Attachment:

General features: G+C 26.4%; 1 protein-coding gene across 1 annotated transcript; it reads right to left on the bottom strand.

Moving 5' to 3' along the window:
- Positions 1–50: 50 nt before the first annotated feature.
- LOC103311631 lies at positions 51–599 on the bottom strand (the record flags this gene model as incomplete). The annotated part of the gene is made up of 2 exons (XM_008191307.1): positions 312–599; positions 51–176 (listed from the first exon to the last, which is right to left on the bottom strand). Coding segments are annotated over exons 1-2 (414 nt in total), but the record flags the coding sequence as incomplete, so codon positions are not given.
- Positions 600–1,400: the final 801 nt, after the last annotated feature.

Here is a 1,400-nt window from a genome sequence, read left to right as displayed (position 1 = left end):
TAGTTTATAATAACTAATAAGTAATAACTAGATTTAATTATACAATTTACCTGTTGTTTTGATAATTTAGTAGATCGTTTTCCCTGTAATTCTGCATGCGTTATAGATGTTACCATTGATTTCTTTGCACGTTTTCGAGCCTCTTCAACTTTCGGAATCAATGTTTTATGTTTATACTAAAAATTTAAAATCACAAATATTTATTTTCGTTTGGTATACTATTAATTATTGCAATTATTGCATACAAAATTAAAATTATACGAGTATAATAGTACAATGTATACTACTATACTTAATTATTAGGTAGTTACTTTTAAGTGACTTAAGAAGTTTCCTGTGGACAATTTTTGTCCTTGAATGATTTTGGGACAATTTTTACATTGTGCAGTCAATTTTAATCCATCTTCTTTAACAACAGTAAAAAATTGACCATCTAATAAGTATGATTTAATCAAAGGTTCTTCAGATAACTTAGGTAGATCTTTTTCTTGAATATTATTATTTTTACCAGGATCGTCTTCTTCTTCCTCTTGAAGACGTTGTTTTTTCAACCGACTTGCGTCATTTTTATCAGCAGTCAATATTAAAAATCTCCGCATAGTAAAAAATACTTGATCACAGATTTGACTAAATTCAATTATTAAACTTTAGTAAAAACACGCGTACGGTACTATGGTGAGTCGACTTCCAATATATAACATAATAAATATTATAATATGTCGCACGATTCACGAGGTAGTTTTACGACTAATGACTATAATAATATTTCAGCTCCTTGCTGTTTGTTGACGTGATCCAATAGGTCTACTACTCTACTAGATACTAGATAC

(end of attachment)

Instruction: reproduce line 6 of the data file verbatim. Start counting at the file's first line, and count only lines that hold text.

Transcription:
Here is a 1,400-nt window from a genome sequence, read left to right as displayed (position 1 = left end):